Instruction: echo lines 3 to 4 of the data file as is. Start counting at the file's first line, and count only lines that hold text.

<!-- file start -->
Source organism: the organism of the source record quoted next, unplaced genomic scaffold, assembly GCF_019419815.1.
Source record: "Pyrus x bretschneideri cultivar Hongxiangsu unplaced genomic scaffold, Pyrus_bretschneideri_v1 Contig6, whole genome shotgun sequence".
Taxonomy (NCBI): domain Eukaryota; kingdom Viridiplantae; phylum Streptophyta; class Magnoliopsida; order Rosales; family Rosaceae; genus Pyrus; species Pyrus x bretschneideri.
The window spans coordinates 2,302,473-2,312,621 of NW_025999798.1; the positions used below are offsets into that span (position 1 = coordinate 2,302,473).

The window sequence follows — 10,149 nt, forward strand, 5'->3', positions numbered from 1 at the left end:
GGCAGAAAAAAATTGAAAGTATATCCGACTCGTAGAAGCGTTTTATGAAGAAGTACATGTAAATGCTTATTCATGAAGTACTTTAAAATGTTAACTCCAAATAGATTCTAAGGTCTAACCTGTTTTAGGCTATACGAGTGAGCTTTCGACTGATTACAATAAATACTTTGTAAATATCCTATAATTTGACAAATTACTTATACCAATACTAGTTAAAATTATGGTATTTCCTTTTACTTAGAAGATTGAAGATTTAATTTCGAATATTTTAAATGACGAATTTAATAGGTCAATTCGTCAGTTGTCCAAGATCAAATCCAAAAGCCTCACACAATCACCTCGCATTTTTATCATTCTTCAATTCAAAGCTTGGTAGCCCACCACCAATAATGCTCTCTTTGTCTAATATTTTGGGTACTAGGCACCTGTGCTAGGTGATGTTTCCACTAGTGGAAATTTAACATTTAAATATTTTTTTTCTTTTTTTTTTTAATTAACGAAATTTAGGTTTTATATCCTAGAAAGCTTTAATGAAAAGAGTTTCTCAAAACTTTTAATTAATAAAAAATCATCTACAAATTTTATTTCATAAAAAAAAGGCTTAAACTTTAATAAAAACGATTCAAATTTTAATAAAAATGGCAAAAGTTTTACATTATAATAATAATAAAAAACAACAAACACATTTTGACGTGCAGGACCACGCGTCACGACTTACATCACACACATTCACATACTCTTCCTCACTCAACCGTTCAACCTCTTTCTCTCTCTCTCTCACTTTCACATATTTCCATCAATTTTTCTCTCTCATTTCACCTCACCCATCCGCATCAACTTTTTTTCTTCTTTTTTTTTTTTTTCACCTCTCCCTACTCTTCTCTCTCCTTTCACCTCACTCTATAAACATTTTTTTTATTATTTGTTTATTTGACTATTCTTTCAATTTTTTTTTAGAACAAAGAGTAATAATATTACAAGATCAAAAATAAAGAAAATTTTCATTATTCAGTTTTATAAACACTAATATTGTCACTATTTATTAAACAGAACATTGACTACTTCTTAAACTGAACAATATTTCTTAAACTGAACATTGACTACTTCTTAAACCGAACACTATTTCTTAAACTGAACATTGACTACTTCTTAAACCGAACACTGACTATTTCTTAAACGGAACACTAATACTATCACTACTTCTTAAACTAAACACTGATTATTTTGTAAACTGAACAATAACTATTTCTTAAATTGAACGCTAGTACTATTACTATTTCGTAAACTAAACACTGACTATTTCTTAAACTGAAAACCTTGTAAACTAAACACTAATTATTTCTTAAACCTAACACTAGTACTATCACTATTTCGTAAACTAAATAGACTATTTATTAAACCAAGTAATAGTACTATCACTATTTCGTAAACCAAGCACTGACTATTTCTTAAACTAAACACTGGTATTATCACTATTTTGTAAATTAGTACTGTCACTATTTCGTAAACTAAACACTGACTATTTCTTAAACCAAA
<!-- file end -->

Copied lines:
Taxonomy (NCBI): domain Eukaryota; kingdom Viridiplantae; phylum Streptophyta; class Magnoliopsida; order Rosales; family Rosaceae; genus Pyrus; species Pyrus x bretschneideri.
The window spans coordinates 2,302,473-2,312,621 of NW_025999798.1; the positions used below are offsets into that span (position 1 = coordinate 2,302,473).